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New Eruption at Piton de la Fournaise on Reunion Island

Rocky Planet iconRocky Planet
By Erik Klemetti
Jun 21, 2014 5:44 PMNov 19, 2019 9:57 PM


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The June 21, 2014 eruption of Piton de la Fournaise on Reunion Island.

LIinfo.re (video capture). I guess the competition in Group E just got more interesting. Piton de la Fournaise, located on Reunion Island in the Indian Ocean, had its first eruption (see above) since 2010. The eruption is behaving as most do at the shield volcano over the Reunion hotspot, with fast moving lava flows over the barren terrain. You can see some video of the eruption, showing the fissure and the branching lava flows heading down slope (see below). The lavas at Piton de la Fournaise are lower viscosity than you find at similar eruptions at another hotspot volcano, Kilauea. That's because the lava is more alkaline, where the addition of Na, K and Ca into the magma keeps it from forming chains of silica as easily. This means the viscosity remains lower for longer and producing those fast moving pahoehoe flows. Luckily this eruption is in a very remote part of the volcano, so there is little-to-no threat from the flows, unlike the eruption in 2007.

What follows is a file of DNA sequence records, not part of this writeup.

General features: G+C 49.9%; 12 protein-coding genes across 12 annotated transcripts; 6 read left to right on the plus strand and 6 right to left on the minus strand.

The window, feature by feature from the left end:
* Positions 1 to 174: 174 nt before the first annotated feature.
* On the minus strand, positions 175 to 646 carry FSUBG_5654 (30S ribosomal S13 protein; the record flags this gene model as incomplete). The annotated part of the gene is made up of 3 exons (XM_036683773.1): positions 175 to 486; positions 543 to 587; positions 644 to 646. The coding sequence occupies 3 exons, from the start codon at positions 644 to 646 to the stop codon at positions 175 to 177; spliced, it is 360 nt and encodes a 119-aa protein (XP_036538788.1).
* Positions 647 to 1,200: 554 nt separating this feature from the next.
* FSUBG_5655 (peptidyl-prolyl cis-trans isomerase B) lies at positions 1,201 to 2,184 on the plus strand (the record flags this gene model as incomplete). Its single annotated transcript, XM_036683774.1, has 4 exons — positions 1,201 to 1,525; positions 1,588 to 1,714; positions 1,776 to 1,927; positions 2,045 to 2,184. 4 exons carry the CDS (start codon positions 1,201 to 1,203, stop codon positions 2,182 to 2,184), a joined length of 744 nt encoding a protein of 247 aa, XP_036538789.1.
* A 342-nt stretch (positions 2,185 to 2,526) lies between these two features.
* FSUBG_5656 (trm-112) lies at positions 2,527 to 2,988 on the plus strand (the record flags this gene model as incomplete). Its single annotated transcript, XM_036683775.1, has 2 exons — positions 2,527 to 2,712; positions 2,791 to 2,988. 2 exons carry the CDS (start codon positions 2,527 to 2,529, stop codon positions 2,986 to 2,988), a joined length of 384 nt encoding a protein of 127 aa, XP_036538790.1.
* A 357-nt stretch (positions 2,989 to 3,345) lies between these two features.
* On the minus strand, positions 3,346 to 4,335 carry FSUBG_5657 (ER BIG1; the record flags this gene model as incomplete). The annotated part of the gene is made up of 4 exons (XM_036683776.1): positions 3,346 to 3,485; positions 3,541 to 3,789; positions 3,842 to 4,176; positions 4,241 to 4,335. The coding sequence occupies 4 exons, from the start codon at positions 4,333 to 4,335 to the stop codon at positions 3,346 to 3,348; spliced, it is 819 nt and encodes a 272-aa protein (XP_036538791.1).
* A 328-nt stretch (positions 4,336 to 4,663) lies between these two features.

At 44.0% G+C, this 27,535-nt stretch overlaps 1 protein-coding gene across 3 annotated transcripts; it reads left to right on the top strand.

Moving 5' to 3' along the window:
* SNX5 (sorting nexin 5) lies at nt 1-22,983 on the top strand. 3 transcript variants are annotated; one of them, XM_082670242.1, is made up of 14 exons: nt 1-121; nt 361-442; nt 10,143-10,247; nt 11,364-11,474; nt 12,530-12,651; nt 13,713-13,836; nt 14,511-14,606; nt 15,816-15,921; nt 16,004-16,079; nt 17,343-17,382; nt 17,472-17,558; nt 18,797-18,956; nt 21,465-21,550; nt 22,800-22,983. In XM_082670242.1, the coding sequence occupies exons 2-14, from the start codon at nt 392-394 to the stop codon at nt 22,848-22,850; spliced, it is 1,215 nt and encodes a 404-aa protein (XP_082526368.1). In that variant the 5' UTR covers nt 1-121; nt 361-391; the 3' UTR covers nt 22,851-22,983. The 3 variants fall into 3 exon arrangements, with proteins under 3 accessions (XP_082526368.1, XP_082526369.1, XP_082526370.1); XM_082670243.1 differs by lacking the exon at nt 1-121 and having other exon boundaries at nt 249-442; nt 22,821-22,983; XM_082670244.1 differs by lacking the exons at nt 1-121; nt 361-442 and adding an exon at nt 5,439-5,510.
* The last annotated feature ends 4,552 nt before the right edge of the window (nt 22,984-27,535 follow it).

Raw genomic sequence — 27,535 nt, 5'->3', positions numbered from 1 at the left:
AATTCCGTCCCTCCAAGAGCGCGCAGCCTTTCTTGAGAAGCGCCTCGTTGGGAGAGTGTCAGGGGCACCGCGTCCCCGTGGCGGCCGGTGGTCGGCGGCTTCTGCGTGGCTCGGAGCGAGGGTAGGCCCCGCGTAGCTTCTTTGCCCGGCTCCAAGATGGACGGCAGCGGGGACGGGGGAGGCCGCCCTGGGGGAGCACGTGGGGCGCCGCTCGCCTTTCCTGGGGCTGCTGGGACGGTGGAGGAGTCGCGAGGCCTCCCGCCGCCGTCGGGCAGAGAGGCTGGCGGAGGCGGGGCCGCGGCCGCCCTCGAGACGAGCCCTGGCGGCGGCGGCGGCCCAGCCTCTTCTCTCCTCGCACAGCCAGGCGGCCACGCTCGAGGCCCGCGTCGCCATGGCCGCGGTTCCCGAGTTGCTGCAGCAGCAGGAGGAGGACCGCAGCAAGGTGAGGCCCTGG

Lava flows from the June 21, 2014 eruption of Piton de la Fournaise.

LIinfo.re (video capture) The eruption itself started in the early morning hours on June 21 from the southeastern side of the main summit crater. There had been 10 days of precursory signs that an eruption was in the works, with higher gas emissions and seismicity, along with a red glow in the area very recently. Unfortunately this current eruption is not occurring in view of any of the webcams pointed at the volcano.

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